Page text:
City Attorney's Office spokesperson Matt Dorsey said his office also stands by the process: "We respect Ethics Commissioners' differing opinions about the remaining counts. But nothing about the commission's conclusions would cause us to pursue these charges of official misconduct differently if we had to do it over again."
But Mirkarimi's team says it is Lee who has repeatedly sought to distract and misdirect the public, whether through unsubstantiated claims in his charging documents or Lee's public statements that Mirkarimi "beats his wife" and other comments that blow a single arm-grab out of proportion.
"What the commission has effectively done is agreed with us that's the only issue," Mirkarimi attorney David Waggoner told reporters after the hearing, noting that he had offered to stipulate to those facts from the beginning and avoid a prosecution that his closing brief deemed "a dog and pony show." Mirkarimi also told reporters that "the piling on of these charges has weighted us down" and complicated his defense. He added, "I leave this process concerned that the will of the voters is being undermined."
Perhaps it was understandable for the city to use over-the-top tactics on Mirkarimi, who has certainly been weakened by proceedings that generated reams of fodder to be used against him in future elections if he survives the board's removal vote. But the tactic also seems to have hardened the stance of Mirkarimi's supporters and fed their conviction that this was a politically motivated prosecution and misuse of public resources.
During more than three hours of public testimony on Aug. 16, with each speaker strictly limited to less than two minutes each, speakers overwhelmingly favored Mirkarimi and condemned the city case as overkill.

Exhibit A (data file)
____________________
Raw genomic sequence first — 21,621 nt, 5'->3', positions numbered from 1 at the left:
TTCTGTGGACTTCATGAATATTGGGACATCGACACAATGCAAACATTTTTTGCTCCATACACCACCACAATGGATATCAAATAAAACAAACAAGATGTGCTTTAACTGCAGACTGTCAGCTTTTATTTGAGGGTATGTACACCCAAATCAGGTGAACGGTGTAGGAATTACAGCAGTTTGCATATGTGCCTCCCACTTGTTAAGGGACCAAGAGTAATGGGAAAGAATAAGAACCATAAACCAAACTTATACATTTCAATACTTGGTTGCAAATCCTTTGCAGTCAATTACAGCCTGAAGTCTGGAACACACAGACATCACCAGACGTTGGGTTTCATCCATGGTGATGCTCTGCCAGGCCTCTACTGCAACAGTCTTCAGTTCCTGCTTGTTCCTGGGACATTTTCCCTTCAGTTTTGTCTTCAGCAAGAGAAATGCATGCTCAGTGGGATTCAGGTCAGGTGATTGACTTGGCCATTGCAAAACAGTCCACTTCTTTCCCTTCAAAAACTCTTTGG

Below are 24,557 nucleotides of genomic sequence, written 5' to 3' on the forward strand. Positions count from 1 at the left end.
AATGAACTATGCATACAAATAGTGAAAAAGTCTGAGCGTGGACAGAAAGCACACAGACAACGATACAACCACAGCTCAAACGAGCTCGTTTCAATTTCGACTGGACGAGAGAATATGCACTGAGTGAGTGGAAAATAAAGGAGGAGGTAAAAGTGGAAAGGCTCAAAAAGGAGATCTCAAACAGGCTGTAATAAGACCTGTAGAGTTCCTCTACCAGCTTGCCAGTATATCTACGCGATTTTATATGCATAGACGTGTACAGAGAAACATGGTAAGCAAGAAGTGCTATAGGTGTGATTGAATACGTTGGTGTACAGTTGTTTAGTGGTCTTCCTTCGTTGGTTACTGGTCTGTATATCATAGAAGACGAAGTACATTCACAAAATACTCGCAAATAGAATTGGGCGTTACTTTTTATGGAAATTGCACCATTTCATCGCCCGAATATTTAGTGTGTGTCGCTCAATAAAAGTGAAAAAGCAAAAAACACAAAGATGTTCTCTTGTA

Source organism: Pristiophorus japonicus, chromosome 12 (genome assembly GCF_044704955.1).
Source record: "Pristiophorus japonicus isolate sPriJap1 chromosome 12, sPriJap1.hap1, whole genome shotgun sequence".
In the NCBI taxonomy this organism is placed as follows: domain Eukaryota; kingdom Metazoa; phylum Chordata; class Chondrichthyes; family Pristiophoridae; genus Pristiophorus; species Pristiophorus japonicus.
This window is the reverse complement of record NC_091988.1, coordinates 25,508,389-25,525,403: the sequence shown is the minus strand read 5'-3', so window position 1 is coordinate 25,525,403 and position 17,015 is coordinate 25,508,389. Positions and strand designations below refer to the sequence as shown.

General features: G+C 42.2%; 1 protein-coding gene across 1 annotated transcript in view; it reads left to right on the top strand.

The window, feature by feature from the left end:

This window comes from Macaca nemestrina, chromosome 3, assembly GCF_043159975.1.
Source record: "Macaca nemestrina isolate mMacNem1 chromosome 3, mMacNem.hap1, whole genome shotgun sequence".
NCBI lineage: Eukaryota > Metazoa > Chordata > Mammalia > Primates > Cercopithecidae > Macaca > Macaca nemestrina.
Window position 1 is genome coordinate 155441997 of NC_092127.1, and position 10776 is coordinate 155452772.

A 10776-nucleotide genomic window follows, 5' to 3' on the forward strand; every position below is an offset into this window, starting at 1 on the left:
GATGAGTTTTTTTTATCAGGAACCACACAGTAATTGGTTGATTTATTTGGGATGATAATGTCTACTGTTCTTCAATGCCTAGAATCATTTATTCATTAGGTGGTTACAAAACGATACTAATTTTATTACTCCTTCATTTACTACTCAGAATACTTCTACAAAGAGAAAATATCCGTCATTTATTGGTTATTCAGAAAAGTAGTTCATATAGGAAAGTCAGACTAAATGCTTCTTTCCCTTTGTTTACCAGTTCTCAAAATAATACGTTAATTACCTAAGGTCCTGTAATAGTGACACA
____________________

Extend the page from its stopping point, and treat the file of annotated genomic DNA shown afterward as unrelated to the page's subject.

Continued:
"Some of the things done in this case, and the levels this has gone to, is outrageous," said Brenda Barros, who works in the city's public health clinic and said these resources could be better applied to help the "seriously abused women" she works with. Barros called the city's case "a political witch hunt."
"I think Mayor Lee has overstepped his boundaries and I think you should find that as well," said Pedro Fernandez, a private investigator and former San Francisco Police officer.
David Elliott Lewis, a member of the city's Mental Health Board, noted that the Sheriff's Department has no civilian oversight, making the role of an elected sheriff who is progressive and independent of the city's good-old-boy police culture all the more important. "Those who claim otherwise are really politically motivated," he said.
One issue left unresolved by the Ethics Commission is whether Mirkarimi should be removed even though the case against him was substantially whittled down. In fact, several commissioners indicated during the hearing that they thought the findings and punishment were separate issues.
"Do you agree that it is a two-step process we have to deal with?" Renne asked Keith, referring to the official misconduct finding and whether Lee abused his discretion by removing Mirkarimi.
"There is a determination of, are the consequences appropriate to the wrongful action," Keith replied.
But later, when attorney Scott Emblidge who is volunteering his legal services to both the Ethics Commission and Board of Supervisors on this case offered his interpretation that the charter language requires removal of officials found to have committed official misconduct, the commission accepted that and opted not to consider recommending a lesser punishment to the Board of Supervisors.
Mirkarimi's team objected to the commission's rewriting of new charges based on its evidentiary findings, and things got so confusing by the end that the commission decided to meet one more time in early September to finalize its recommendation.
So the case probably won't get to the board until mid-September. Nine votes are required to remove Mirkarimi and the charter requires the board act within 30 days, meaning that final vote will be just a few weeks before the Nov. 6 election, timing that will only increase perceptions that politics will largely determine its outcome.